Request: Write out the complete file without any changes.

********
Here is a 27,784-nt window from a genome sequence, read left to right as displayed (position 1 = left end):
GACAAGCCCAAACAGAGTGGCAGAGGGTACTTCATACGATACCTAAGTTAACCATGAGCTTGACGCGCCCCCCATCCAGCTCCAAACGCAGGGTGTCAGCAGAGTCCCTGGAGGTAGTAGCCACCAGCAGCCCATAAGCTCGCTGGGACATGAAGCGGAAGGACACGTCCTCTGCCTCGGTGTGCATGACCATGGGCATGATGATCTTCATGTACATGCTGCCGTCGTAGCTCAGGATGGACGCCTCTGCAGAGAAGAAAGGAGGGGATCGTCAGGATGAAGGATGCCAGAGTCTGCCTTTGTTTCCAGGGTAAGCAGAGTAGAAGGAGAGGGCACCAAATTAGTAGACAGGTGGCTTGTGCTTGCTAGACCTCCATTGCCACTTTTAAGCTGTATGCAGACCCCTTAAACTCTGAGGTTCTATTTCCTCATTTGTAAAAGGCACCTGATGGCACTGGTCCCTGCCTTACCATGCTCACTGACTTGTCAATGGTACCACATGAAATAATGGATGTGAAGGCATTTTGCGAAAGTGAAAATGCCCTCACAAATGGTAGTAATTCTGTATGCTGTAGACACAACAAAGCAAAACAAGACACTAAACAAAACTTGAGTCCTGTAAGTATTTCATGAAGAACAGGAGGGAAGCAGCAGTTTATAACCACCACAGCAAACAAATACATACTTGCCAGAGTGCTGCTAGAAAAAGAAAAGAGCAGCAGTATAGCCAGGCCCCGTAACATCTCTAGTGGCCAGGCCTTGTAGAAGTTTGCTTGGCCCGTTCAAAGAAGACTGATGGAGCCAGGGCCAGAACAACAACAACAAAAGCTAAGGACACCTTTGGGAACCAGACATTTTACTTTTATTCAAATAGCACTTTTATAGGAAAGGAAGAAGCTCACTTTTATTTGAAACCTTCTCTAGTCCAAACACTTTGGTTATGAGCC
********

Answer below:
Here is a 27,784-nt window from a genome sequence, read left to right as displayed (position 1 = left end):
GACAAGCCCAAACAGAGTGGCAGAGGGTACTTCATACGATACCTAAGTTAACCATGAGCTTGACGCGCCCCCCATCCAGCTCCAAACGCAGGGTGTCAGCAGAGTCCCTGGAGGTAGTAGCCACCAGCAGCCCATAAGCTCGCTGGGACATGAAGCGGAAGGACACGTCCTCTGCCTCGGTGTGCATGACCATGGGCATGATGATCTTCATGTACATGCTGCCGTCGTAGCTCAGGATGGACGCCTCTGCAGAGAAGAAAGGAGGGGATCGTCAGGATGAAGGATGCCAGAGTCTGCCTTTGTTTCCAGGGTAAGCAGAGTAGAAGGAGAGGGCACCAAATTAGTAGACAGGTGGCTTGTGCTTGCTAGACCTCCATTGCCACTTTTAAGCTGTATGCAGACCCCTTAAACTCTGAGGTTCTATTTCCTCATTTGTAAAAGGCACCTGATGGCACTGGTCCCTGCCTTACCATGCTCACTGACTTGTCAATGGTACCACATGAAATAATGGATGTGAAGGCATTTTGCGAAAGTGAAAATGCCCTCACAAATGGTAGTAATTCTGTATGCTGTAGACACAACAAAGCAAAACAAGACACTAAACAAAACTTGAGTCCTGTAAGTATTTCATGAAGAACAGGAGGGAAGCAGCAGTTTATAACCACCACAGCAAACAAATACATACTTGCCAGAGTGCTGCTAGAAAAAGAAAAGAGCAGCAGTATAGCCAGGCCCCGTAACATCTCTAGTGGCCAGGCCTTGTAGAAGTTTGCTTGGCCCGTTCAAAGAAGACTGATGGAGCCAGGGCCAGAACAACAACAACAAAAGCTAAGGACACCTTTGGGAACCAGACATTTTACTTTTATTCAAATAGCACTTTTATAGGAAAGGAAGAAGCTCACTTTTATTTGAAACCTTCTCTAGTCCAAACACTTTGGTTATGAGCC